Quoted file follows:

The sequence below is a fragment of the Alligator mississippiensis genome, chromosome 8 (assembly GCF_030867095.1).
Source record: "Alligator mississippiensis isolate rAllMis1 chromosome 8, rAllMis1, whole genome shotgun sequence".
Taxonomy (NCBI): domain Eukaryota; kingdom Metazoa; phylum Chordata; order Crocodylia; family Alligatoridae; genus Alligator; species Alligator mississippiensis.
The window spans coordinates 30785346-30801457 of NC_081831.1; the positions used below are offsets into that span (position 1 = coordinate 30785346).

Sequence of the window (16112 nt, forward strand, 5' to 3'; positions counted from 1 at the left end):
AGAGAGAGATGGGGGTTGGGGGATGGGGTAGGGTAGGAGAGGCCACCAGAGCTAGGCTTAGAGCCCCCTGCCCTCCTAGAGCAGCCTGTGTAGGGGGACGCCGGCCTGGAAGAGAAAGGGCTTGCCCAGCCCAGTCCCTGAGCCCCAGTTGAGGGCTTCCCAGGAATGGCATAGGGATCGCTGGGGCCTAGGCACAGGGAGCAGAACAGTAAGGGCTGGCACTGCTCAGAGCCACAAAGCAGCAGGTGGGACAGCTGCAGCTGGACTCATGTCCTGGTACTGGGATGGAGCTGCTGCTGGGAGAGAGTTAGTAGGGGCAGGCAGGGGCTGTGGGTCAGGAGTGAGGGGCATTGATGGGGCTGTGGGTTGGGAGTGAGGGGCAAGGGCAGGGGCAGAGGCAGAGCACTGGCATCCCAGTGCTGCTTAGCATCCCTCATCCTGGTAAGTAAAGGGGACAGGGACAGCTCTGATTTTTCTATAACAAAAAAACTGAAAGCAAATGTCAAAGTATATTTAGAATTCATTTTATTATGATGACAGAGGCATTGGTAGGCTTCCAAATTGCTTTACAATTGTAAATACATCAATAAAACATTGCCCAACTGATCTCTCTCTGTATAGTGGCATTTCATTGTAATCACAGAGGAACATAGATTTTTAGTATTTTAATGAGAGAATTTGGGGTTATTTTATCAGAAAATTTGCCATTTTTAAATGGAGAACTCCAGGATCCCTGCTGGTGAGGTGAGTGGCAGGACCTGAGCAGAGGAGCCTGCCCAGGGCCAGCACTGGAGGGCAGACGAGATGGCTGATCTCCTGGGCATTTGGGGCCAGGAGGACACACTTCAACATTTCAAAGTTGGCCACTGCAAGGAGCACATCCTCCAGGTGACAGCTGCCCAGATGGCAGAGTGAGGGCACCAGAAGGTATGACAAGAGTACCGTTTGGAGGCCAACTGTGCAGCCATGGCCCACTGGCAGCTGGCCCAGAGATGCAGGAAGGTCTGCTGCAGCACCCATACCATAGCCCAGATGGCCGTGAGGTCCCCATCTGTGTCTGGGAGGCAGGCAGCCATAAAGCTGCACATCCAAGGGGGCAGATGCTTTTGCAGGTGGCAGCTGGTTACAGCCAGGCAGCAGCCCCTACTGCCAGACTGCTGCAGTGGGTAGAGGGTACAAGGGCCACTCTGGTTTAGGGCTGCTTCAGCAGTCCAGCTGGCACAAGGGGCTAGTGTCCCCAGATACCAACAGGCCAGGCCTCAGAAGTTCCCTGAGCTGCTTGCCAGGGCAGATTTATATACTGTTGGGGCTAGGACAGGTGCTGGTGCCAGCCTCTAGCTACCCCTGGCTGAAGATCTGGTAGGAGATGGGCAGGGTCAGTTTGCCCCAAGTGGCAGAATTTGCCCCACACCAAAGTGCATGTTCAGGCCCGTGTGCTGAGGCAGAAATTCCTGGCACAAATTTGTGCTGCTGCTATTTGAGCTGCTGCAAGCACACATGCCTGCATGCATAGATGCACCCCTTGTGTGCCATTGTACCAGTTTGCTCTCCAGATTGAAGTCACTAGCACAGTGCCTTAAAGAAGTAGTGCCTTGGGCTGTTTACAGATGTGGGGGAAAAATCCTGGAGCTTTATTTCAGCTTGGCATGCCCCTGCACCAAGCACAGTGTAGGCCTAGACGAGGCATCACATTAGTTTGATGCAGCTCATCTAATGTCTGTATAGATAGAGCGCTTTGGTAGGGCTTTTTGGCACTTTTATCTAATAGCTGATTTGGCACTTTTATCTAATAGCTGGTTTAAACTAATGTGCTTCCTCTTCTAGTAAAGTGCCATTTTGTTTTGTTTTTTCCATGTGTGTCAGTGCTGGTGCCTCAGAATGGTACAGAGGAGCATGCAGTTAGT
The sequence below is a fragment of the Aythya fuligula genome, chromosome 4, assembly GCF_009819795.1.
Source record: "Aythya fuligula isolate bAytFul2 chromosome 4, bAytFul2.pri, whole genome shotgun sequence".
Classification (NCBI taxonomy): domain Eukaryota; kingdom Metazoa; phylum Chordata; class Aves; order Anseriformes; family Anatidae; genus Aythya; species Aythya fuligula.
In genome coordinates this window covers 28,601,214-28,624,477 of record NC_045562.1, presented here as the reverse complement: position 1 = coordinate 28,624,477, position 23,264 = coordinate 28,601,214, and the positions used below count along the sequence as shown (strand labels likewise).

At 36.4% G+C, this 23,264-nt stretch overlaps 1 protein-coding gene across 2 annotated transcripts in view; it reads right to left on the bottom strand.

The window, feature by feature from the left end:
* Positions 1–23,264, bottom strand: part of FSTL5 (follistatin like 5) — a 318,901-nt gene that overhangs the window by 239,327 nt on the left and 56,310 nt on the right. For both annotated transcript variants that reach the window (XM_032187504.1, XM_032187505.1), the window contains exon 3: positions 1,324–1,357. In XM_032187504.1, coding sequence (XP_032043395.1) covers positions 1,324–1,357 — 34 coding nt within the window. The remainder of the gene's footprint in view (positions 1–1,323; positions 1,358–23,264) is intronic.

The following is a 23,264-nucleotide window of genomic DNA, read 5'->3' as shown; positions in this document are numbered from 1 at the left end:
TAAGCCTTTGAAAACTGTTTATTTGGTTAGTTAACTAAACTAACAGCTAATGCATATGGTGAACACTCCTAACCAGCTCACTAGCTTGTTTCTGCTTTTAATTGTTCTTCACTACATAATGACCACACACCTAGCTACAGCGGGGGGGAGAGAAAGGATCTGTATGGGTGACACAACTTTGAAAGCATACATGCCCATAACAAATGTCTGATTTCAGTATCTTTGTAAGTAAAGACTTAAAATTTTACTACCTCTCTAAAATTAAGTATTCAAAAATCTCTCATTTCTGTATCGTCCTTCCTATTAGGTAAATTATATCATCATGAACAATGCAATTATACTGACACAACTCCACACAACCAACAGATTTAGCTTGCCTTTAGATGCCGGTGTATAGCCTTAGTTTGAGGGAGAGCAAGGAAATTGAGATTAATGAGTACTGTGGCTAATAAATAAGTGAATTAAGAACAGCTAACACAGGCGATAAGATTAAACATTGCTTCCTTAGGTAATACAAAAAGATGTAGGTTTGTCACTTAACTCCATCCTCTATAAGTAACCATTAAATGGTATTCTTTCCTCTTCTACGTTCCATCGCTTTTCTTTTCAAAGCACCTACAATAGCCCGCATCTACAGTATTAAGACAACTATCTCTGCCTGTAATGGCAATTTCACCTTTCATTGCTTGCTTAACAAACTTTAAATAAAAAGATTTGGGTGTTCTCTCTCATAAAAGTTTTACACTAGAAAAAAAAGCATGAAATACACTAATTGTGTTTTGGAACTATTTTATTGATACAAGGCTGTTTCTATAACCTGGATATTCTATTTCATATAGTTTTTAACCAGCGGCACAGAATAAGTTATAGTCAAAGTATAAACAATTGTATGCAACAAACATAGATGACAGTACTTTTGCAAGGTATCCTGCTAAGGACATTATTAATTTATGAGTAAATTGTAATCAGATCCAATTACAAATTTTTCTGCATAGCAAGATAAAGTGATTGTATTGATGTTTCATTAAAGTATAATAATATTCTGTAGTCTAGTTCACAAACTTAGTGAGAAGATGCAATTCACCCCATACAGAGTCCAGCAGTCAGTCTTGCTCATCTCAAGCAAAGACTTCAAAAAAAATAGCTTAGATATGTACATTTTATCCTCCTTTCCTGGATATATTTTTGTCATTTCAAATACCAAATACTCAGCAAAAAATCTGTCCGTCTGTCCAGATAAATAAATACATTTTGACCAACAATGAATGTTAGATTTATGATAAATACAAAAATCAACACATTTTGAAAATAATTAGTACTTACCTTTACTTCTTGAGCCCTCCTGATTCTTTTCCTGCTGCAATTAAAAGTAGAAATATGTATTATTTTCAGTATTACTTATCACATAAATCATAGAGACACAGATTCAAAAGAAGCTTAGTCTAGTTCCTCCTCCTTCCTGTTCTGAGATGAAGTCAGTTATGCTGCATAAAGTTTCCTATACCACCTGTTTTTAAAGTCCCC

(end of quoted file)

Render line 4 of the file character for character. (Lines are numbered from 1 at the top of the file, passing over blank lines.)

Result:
The window spans coordinates 30785346-30801457 of NC_081831.1; the positions used below are offsets into that span (position 1 = coordinate 30785346).